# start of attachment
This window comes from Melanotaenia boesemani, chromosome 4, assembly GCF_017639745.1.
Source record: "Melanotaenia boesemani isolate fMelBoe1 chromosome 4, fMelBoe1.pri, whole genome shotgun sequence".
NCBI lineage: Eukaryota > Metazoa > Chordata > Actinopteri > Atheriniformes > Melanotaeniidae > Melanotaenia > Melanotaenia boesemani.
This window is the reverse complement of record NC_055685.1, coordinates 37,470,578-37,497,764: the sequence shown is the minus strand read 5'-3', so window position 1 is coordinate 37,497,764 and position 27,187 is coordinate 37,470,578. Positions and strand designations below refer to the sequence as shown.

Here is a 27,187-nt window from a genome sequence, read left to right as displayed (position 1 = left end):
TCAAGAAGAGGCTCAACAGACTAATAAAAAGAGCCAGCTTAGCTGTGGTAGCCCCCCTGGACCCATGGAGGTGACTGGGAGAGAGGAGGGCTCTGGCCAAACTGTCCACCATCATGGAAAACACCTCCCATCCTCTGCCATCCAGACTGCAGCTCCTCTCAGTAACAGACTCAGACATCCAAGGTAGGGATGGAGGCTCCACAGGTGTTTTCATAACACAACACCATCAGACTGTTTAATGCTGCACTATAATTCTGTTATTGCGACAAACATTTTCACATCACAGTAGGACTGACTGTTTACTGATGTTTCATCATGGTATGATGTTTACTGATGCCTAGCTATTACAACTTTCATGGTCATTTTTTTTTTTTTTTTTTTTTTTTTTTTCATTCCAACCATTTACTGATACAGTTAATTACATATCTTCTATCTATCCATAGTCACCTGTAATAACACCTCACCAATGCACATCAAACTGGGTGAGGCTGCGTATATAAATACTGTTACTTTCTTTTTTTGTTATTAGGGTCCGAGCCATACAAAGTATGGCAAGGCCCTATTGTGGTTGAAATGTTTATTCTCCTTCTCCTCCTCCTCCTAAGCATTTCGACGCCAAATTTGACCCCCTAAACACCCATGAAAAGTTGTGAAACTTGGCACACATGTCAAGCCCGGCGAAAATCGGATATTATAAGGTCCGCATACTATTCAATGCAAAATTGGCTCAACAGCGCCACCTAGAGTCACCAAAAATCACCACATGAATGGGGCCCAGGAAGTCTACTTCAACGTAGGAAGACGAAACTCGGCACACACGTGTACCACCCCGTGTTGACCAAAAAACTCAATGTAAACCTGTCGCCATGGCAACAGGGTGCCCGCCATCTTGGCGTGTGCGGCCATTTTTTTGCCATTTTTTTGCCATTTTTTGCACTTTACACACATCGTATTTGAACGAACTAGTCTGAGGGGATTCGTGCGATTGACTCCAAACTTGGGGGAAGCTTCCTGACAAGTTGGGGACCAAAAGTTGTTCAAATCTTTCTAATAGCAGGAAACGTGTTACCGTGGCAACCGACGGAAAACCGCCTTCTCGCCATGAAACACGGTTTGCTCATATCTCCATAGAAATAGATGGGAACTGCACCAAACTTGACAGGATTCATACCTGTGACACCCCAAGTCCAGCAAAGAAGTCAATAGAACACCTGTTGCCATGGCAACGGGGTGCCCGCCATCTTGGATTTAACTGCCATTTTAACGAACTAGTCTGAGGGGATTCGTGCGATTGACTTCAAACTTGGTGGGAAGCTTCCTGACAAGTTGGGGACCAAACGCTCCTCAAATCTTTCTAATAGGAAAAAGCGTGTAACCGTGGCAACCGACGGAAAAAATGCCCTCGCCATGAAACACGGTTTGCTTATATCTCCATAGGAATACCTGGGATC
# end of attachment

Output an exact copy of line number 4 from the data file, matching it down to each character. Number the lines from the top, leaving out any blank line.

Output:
This window is the reverse complement of record NC_055685.1, coordinates 37,470,578-37,497,764: the sequence shown is the minus strand read 5'-3', so window position 1 is coordinate 37,497,764 and position 27,187 is coordinate 37,470,578. Positions and strand designations below refer to the sequence as shown.